January 23, 2019

Simulating Mixed-Media Storage

Posted by Jason Lillywhite

I created a model for demonstrating how to simulate mixed-media storage that accounts for changing quantities of solids and water over time. This kind of model is useful in mine water management models (tailings facilities) and also for simulating sediment accumulation in reservoirs. GoldSim makes it easy to account for the changes in the media while also managing overflows and operations of inflows in a way that is easy to use and understand.  

The purpose of the mixed-media storage model is to account for changing quantities of solids and water in a storage facility over time. This model estimates the volumetric inflow of solids based on density and solid/water proportion of the material inflow. This inflow might be a slurry that has a high concentration of solids or just natural inflows with high sediment content. Either way, the basic concepts are the same. This model simulates the reduction in water capacity as the solids accumulate and account for entrained water in the solids so that it adequately accounts for the pooled water. Finally, this model accounts for storage and overflows using a geometric relationship of elevation-area-volume of the storage facility.

The following assumptions are made in this model:
  • The water portion is clean
  • The geometry of the void filled with water remains unchanged
  • Only water can overflow if overflow happens
  • Solids immediately settle in flat, even layers across the bottom of the pond.
  • Entrained water fills the voids in the settled solids at the same rate over time and within the vertical profile of the solids
  • Solids are not being compacted over time.

Input Parameters and Model Setup

The model runs for elapsed time (not calendar) for 20 days with 1-day basic time steps. This model uses metric units of m3 for volume, kg (or metric tons) for mass, and m3/d for flows. 

The upper bound of the reservoir is 400 m3. The inflow to the reservoir is based on a continuous dry solids throughput of 10 metric tons per day starting on day 3 and ending after day 15 of the simulation. The following slurry properties are used:
  • Dry solids density = 2.6 tonne/m3
  • Concentration of solids by volume = 20%
  • Void ratio in settled solids in the pond = 1.0
Elevation-Area relationship for the pond:
________________________
Elevation [m]    |    Area [m2]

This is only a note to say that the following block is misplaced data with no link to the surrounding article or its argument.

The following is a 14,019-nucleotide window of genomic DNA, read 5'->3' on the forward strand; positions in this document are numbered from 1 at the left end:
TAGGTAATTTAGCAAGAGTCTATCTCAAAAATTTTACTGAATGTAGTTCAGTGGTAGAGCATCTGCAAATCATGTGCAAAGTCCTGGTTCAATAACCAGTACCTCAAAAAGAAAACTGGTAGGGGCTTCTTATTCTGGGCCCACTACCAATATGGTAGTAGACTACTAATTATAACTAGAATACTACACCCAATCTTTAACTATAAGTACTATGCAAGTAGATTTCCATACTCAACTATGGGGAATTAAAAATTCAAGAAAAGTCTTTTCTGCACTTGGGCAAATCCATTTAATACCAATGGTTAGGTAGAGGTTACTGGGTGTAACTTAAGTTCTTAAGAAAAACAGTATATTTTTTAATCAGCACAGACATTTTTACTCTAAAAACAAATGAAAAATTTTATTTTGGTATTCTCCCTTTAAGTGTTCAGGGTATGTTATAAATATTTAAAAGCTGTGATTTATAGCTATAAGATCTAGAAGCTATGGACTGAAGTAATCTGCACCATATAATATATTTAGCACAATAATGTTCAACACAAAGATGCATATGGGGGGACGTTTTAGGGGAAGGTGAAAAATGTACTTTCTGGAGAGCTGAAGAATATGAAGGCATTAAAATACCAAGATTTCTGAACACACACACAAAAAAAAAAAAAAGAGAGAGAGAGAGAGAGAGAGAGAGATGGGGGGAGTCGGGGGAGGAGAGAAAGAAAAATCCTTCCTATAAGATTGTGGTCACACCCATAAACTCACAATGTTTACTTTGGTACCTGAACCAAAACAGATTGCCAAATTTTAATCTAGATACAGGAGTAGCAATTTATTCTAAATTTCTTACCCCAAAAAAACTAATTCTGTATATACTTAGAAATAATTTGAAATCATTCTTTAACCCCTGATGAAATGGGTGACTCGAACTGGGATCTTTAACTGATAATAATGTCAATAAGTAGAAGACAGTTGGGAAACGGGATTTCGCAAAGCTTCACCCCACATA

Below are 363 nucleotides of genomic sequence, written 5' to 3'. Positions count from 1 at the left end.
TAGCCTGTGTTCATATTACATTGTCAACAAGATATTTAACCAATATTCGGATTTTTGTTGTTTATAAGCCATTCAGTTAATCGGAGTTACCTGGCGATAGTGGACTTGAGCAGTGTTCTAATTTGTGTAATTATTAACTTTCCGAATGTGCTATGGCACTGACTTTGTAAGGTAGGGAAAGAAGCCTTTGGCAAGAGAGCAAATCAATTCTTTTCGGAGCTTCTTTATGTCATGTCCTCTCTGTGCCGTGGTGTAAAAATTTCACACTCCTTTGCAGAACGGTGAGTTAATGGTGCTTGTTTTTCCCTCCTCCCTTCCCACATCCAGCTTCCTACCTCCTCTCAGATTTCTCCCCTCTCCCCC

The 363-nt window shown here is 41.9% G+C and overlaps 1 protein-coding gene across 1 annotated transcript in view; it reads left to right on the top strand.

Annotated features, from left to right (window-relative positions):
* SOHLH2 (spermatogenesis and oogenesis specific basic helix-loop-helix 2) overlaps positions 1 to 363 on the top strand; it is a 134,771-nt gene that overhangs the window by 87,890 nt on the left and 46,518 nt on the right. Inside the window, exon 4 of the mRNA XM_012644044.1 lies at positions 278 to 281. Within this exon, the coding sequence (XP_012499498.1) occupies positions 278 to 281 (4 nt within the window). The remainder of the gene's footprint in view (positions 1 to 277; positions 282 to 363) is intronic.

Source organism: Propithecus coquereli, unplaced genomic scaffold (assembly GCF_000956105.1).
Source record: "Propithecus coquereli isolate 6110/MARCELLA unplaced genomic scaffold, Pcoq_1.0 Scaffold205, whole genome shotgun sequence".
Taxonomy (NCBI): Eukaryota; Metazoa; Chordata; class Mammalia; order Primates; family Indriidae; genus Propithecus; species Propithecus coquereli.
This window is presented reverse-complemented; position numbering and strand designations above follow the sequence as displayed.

0.0          |          300
       0.5          |          500
       1.2          |          600
_________________________

The spillway elevation is 1.0 m. This is the elevation at which point water will begin to overflow.

Note unscheduled events that occur at the bounds. Decide whether to allow unscheduled events or not. For this exercise, I will not allow them. You can do this as well by opening the Simulation Properties dialog, then click on "Advanced" Options.

Slurry Calculations

An important part of this model is correct accounting of solids and water volumes. This means we must have a good understanding of the properties of the solids within the water or slurry flowing into the storage facility. Using phase relationship equations and ratios we can solve for volumetric flows of water and solids separately:

With the volumetric inflows of solids and water known, we can build the rest of the model. 

Accumulation of solids and water

The model uses 2 Pool elements that keep track of the water separately from the solids on a volumetric basis. The total solid + water volume is also calculated so that the water level can be tracked through time using the elevation-area-volume relationship of the storage facility. The upper bound of the water pool starts at an initial value then we subtract from this amount the solids volume that is accumulating in the other pool.This upper bound controls the overflow from the water pool. Note that GoldSim must predict the next upper bound value if it is changing. Sometimes, overshooting of overflow can occur when the upper bound suddenly stops changing as is made evident in the model when looking at the pool volume compared to the upper bound after day 15.

Note that the initial upper bound of 400 m3 controls the total volume but not the water volume. The water volume is controlled by the reduced upper bound, which is closer to 350 m3 near the end of the simulation.

Entrained Water 

Entrained water can be an important component of the model if significant amounts of voids are keeping the water held up in the settled solids. This is because this water cannot be used and should be considered "lost" water. In this model, entrained water is lumped with the solids pool and is calculated as a function of an assumed void ratio (e) in the solids that settle out. Water must be removed from the water pool and added to the solids poll to include entrained water. 

As seen in the plot to the right, there are now 4 components that we are tracking: entrained water, solids, water, and the total volume. All of these are on a volume basis. Outflow from the water pool to the solids pool for entrained water is calculated as follows:











Estimating Water Surface Elevation

I use an elevation-area-volume table to estimate the water surface elevation as it changes through time. The important thing to remember when doing this is that you need to reference the total volume (solids + water) to calculate the water surface elevation since the solids are sitting below the water surface. 

Download the Model

If you are interested in playing with this model, you can download it from here. Please let me know know if you have any questions or comments. I hope you find this useful for your mine water modeling projects and/or water resources work.

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